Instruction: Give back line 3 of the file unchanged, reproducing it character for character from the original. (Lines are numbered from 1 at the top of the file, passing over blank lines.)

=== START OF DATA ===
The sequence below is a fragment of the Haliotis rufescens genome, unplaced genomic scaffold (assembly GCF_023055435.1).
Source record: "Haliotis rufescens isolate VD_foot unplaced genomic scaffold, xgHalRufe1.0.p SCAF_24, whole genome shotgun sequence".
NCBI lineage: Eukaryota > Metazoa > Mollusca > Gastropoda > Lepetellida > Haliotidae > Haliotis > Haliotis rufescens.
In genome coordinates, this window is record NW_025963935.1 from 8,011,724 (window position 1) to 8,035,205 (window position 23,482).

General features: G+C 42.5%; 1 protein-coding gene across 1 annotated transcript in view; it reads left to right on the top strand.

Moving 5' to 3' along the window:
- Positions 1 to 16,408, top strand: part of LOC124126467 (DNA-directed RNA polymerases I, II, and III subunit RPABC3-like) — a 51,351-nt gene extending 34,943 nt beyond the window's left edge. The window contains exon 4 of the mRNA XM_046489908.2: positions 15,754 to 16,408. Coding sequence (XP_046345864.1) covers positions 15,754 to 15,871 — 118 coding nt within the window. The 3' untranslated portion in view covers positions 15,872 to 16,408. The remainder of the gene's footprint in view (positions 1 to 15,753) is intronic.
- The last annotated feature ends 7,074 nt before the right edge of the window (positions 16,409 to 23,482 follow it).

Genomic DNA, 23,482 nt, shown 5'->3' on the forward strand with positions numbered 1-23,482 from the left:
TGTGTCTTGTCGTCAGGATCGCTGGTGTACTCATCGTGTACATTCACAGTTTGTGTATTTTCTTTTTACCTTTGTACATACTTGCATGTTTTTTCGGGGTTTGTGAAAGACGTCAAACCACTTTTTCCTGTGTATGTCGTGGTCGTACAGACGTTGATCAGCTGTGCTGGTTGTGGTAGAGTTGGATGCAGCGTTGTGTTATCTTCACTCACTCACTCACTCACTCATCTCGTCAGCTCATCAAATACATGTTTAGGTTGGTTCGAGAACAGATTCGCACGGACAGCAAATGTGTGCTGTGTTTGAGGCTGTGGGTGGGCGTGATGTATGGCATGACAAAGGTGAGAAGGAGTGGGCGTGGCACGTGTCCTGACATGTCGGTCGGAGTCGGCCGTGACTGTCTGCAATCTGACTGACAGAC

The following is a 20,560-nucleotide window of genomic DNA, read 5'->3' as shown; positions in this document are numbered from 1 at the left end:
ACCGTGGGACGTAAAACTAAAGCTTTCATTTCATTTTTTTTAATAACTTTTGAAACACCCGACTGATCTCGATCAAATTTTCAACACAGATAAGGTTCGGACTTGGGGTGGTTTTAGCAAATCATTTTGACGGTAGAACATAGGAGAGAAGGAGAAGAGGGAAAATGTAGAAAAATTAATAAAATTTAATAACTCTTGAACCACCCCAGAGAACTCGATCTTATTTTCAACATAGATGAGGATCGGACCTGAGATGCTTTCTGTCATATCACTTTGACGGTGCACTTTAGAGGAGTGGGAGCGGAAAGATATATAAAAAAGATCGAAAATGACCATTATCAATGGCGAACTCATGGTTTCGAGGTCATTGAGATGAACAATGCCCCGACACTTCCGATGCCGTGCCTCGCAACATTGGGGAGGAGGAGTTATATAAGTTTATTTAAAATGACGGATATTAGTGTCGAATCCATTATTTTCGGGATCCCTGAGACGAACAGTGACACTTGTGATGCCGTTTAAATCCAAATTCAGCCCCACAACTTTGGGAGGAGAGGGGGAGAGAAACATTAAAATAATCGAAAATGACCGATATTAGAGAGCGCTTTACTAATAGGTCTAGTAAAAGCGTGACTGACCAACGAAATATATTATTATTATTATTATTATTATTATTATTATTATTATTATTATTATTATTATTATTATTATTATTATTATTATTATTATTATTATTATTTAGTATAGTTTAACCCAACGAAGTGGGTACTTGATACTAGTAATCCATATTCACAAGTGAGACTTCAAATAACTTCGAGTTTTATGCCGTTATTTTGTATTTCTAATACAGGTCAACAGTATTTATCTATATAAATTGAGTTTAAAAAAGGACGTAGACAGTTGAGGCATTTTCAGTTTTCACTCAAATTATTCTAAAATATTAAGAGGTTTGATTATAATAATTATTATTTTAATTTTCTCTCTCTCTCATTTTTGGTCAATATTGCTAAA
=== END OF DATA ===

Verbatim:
NCBI lineage: Eukaryota > Metazoa > Mollusca > Gastropoda > Lepetellida > Haliotidae > Haliotis > Haliotis rufescens.